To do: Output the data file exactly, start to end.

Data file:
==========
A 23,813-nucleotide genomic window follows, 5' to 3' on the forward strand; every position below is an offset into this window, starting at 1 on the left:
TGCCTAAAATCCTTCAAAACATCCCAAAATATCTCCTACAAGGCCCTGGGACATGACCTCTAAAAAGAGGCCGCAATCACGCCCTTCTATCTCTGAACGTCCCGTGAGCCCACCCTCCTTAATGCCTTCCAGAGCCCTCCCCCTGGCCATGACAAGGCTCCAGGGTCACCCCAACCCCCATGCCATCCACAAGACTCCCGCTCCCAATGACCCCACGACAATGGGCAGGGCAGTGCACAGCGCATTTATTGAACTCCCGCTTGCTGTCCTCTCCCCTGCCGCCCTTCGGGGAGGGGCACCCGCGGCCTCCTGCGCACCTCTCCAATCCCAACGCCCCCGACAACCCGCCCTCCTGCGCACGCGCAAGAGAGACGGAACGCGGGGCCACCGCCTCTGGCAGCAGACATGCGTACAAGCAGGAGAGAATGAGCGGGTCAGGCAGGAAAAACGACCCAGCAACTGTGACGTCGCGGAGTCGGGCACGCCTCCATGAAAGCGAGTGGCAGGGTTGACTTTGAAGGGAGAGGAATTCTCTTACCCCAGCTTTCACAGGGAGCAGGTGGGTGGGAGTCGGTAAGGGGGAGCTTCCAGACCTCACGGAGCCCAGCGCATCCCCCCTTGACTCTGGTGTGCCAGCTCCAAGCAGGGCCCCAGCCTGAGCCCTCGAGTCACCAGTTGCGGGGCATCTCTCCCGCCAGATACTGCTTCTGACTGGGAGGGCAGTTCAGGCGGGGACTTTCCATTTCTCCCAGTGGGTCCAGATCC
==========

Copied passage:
A 23,813-nucleotide genomic window follows, 5' to 3' on the forward strand; every position below is an offset into this window, starting at 1 on the left:
TGCCTAAAATCCTTCAAAACATCCCAAAATATCTCCTACAAGGCCCTGGGACATGACCTCTAAAAAGAGGCCGCAATCACGCCCTTCTATCTCTGAACGTCCCGTGAGCCCACCCTCCTTAATGCCTTCCAGAGCCCTCCCCCTGGCCATGACAAGGCTCCAGGGTCACCCCAACCCCCATGCCATCCACAAGACTCCCGCTCCCAATGACCCCACGACAATGGGCAGGGCAGTGCACAGCGCATTTATTGAACTCCCGCTTGCTGTCCTCTCCCCTGCCGCCCTTCGGGGAGGGGCACCCGCGGCCTCCTGCGCACCTCTCCAATCCCAACGCCCCCGACAACCCGCCCTCCTGCGCACGCGCAAGAGAGACGGAACGCGGGGCCACCGCCTCTGGCAGCAGACATGCGTACAAGCAGGAGAGAATGAGCGGGTCAGGCAGGAAAAACGACCCAGCAACTGTGACGTCGCGGAGTCGGGCACGCCTCCATGAAAGCGAGTGGCAGGGTTGACTTTGAAGGGAGAGGAATTCTCTTACCCCAGCTTTCACAGGGAGCAGGTGGGTGGGAGTCGGTAAGGGGGAGCTTCCAGACCTCACGGAGCCCAGCGCATCCCCCCTTGACTCTGGTGTGCCAGCTCCAAGCAGGGCCCCAGCCTGAGCCCTCGAGTCACCAGTTGCGGGGCATCTCTCCCGCCAGATACTGCTTCTGACTGGGAGGGCAGTTCAGGCGGGGACTTTCCATTTCTCCCAGTGGGTCCAGATCC